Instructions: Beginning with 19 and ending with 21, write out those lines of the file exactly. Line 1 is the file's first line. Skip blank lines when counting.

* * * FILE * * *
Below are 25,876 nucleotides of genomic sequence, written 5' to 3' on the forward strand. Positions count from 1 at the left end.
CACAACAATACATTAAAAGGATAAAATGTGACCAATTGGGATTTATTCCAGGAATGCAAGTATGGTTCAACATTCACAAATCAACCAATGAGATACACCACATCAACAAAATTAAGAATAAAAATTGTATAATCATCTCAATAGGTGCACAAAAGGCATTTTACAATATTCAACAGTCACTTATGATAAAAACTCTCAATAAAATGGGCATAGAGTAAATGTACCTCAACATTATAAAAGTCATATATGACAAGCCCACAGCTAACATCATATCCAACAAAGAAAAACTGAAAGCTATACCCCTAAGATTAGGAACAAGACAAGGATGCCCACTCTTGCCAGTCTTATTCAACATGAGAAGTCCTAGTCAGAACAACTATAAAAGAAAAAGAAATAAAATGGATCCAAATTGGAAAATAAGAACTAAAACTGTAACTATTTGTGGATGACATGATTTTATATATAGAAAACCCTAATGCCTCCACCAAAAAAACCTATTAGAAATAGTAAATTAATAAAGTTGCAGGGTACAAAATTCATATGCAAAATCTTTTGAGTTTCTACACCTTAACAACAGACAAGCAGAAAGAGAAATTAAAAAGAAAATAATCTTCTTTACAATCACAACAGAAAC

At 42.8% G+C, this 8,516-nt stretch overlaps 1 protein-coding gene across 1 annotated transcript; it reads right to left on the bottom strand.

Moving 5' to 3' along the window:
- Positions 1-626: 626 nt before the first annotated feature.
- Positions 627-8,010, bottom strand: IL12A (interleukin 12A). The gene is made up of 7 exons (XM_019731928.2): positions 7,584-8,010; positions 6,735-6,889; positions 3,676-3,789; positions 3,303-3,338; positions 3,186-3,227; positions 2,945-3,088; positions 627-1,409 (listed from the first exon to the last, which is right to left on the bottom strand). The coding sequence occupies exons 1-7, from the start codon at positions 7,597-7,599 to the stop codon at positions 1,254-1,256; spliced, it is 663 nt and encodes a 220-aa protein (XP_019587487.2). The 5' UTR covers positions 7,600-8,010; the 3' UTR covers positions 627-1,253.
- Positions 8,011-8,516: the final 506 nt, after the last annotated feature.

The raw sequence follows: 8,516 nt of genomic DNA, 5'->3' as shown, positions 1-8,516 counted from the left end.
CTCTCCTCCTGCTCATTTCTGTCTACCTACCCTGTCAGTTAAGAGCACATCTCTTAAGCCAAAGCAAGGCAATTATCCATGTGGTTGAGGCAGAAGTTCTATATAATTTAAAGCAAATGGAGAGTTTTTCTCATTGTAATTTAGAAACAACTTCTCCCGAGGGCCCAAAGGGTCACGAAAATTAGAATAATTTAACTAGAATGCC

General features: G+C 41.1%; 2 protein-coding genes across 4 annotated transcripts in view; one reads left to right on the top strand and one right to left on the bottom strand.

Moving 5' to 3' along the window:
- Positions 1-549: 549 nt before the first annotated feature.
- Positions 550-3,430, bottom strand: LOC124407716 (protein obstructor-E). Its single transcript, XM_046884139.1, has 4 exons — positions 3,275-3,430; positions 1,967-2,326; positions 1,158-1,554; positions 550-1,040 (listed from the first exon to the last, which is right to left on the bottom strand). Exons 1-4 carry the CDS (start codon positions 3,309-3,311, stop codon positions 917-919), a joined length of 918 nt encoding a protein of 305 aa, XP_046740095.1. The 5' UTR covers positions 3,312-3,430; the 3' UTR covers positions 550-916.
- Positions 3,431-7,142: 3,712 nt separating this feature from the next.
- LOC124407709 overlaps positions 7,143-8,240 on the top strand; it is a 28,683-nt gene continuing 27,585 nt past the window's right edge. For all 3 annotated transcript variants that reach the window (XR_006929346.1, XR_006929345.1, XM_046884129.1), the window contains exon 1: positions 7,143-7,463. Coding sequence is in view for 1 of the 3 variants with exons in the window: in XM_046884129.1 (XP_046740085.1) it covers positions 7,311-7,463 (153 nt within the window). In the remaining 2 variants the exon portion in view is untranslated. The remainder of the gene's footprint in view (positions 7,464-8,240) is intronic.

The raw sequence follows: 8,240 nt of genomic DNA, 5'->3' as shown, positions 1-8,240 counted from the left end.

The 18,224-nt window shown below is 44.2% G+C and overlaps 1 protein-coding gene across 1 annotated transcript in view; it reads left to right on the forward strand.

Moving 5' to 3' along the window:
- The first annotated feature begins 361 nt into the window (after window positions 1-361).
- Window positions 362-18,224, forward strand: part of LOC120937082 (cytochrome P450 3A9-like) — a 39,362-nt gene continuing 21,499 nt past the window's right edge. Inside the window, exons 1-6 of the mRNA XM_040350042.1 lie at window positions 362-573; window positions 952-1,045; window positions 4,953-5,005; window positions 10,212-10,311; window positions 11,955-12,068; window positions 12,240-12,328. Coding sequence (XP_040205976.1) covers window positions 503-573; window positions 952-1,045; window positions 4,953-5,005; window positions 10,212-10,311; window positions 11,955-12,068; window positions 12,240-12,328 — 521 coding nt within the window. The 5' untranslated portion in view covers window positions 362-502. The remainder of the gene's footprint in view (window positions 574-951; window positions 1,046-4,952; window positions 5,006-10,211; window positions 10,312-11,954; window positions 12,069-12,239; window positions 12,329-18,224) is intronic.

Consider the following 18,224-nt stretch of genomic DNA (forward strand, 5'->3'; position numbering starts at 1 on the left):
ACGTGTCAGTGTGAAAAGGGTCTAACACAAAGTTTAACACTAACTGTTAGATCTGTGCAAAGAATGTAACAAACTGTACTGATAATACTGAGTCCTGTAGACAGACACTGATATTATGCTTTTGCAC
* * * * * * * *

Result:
- The first annotated feature begins 361 nt into the window (after window positions 1-361).
- Window positions 362-18,224, forward strand: part of LOC120937082 (cytochrome P450 3A9-like) — a 39,362-nt gene continuing 21,499 nt past the window's right edge. Inside the window, exons 1-6 of the mRNA XM_040350042.1 lie at window positions 362-573; window positions 952-1,045; window positions 4,953-5,005; window positions 10,212-10,311; window positions 11,955-12,068; window positions 12,240-12,328. Coding sequence (XP_040205976.1) covers window positions 503-573; window positions 952-1,045; window positions 4,953-5,005; window positions 10,212-10,311; window positions 11,955-12,068; window positions 12,240-12,328 — 521 coding nt within the window. The 5' untranslated portion in view covers window positions 362-502. The remainder of the gene's footprint in view (window positions 574-951; window positions 1,046-4,952; window positions 5,006-10,211; window positions 10,312-11,954; window positions 12,069-12,239; window positions 12,329-18,224) is intronic.

Consider the following 18,224-nt stretch of genomic DNA (forward strand, 5'->3'; position numbering starts at 1 on the left):